Small town America does not typically have the number of visibly homeless as the big cities like the one just across the Ohio River in Louisville, but that may be changing.  The poverty rate in this area is 9.6% but that hides many who are out of sight and thus out of mind.  Barb reports a sharp increase in street homelessness in the region over the last few years with no new resources to address the issue.  The opening of a walking bridge between Louisville and Jeffersonville has resulted in an increase in street homelessness but is only one  contributing factor in the increase. Louisville also tends to do more sweeps, has a more violent reputation, and homeless people have said that they feel safer on the streets in rural Indiana.  The problem is that the resources in a small community are fewer and friendliness does not keep people safe on a cold night.  

Barb reported that in the initial stages of the pandemic serving homeless people was very productive because of the “crap load of money” that the region received, but NIMBY issues resulted in tearing tents down.  The region has used CARES Act assistance funds to assist with COVID relief,  and used some of those funds to put people up in hotels and motels. The unemployment rate in Southern Indiana is really good at only 3.9%, but they do boast a higher than the national average of medically uninsured.  Haven House, in partnership with other agencies, has worked hard to provide outreach services to those living outside and those who were evicted despite the federal guidelines pushing an eviction moratorium.  But just like everything associated with the pandemic, things have gotten progressively worse as time wore on.  The money was not flowing like it did in the beginning, and people’s patience was wearing as thin as the same face mask being worn for 8 months straight. Anderson traveled to Bloomington recently and worked with activists in South Bend to find solutions to the sweeps being done in their communities.  

The increase in homelessness over the past year is not confined to one population with families, women and young people all on the rise in the region.  Barb and the Haven House volunteers did a get out the vote campaign, but Indiana is one of the state’s with many barriers to voting like mandatory identification.  The reality is that it is extremely difficult to motivate people to vote during a pandemic.  Haven House has a Facebook page and would love your input on ways to better serve people experiencing homelessness living in a rural community. 

A step forward, a step backward

Written by admin on . Posted in Blog

The National Coalition for the Homeless (NCH) celebrates the Supreme Court decision earlier this week that the 1964 Civil Rights Act protects gay, lesbian, and transgender employees from discrimination based on their sexual orientation or gender identity.  Young people who identify as gay, lesbian, bisexual, transgender or gender nonconforming, are 120% times more likely to experience homelessness than their cisgender and straight peers. This disparity is caused by mistreatment by family as well as institutions, and discrimination not just in employment, but also in access to housing, health care and education. 

“[This] ruling by the Supreme Court is a monumental victory for LGBTQ people across the United States. Discrimination in employment is a critical barrier to safe and secure housing for LGBTQ youth and adults,” says Gregory Lewis, CEO and Executive Director of True Colors United. “Discrimination against someone based on sexual orientation or gender identity is sex discrimination. This ruling makes clear that efforts underway at the Department of Housing and Urban Development to undercut protections for transgender people experiencing homelessness should not be allowed to continue under the law.”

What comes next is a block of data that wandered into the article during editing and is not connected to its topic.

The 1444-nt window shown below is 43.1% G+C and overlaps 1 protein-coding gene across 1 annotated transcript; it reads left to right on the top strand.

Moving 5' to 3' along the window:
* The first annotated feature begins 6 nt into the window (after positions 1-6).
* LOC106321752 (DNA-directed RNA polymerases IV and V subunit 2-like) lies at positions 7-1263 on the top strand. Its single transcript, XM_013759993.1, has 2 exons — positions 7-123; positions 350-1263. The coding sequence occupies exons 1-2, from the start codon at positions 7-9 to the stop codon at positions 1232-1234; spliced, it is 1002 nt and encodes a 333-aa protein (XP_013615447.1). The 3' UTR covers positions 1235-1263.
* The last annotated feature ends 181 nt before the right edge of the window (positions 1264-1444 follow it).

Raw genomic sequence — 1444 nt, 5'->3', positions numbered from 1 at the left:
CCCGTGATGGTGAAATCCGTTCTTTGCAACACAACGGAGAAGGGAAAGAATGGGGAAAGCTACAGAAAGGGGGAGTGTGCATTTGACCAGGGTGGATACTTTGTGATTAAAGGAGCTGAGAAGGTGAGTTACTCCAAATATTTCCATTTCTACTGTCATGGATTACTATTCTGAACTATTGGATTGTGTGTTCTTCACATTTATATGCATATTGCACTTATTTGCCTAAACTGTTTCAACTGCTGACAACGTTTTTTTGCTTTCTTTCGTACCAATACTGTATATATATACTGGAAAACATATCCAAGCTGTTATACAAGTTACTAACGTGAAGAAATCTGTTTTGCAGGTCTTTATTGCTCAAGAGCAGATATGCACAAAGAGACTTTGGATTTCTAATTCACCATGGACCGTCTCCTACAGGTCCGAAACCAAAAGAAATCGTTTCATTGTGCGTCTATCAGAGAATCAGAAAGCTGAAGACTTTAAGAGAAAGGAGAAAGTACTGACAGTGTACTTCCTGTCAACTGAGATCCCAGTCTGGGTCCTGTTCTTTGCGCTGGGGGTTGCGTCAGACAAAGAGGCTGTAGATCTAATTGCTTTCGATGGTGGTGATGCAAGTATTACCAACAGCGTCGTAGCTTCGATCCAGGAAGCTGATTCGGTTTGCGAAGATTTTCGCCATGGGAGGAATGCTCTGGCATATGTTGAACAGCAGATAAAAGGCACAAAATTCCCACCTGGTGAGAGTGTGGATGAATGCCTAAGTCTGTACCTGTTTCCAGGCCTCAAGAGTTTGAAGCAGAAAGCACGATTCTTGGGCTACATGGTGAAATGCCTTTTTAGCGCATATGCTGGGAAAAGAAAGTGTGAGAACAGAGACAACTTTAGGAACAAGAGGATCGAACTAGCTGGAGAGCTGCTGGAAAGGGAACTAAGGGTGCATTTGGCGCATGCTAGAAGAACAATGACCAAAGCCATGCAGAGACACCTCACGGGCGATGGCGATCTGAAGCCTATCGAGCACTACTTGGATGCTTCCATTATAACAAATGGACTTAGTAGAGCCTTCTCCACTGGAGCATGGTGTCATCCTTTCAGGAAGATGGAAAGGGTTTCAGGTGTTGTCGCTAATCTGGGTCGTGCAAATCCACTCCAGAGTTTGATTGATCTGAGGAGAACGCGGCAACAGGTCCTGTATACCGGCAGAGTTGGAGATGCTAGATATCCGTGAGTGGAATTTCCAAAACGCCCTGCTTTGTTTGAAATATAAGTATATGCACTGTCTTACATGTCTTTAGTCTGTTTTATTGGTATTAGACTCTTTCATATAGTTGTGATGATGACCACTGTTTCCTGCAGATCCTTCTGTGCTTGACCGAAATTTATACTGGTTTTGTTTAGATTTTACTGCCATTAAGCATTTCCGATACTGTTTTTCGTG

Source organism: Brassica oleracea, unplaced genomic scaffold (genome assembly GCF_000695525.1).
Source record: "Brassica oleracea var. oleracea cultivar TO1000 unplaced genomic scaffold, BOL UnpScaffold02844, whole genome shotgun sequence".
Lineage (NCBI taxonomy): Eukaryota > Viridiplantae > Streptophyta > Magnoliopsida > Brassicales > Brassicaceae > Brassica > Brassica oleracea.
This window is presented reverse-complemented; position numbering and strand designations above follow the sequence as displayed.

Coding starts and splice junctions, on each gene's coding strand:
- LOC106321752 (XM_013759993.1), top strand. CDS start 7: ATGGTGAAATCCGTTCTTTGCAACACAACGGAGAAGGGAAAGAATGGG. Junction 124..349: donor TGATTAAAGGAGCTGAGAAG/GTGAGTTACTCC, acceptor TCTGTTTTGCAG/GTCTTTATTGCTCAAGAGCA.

NCH has long supported inclusive access for LGBTQ people to shelter and other emergency services. In 2003, along with the National Gay and Lesbian Task Force, we authored a guide for how shelters can make their agencies safe for people who identify as transgender. A ground-breaking survey of transgender Americans in 2015 found strong economic disparities for transgender people. Nearly one in three, (29%) of respondents were living in poverty versus 14% of the general population, and 30% reported having experienced homelessness at some point in their lifetime. As recently as 2016, HUD itself published guidance for shelters requiring that transgender residents are accepted to single-sex shelters based on their gender identity, without regard for what may appear on someone’s state identification. 

But after insensitive and discriminatory comments about transgender people made by Secretary Ben Carson, HUD has shown intention to roll back the 2016 guidance for shelters. A proposed rule will likely be published in the coming weeks that would allow single-sex shelters to judge gender by biology, and not by someone’s self identity.  

According to the Transgender Law Center, “This situation is particularly dangerous for transgender women who are inappropriately placed in men’s shelters where they often subjected to inhumane and degrading treatment and abuse, including sexual assault. While some transgender people will run the high risk of facing harassment and violence in a shelter that doesn’t match their gender identity just so that they can be housed for the night, others in this situation will simply forgo shelter and sleep on street.”

NCH firmly rejects any attempt to deny safe access to shelter or other resources for transgender and gender nonconforming people, especially transgender people of color, who disproportionately experience housing instability, discrimination and violence.

For more visit:
Info on Black Trans Advocacy Organizations
Lambda Legal
True Colors Fund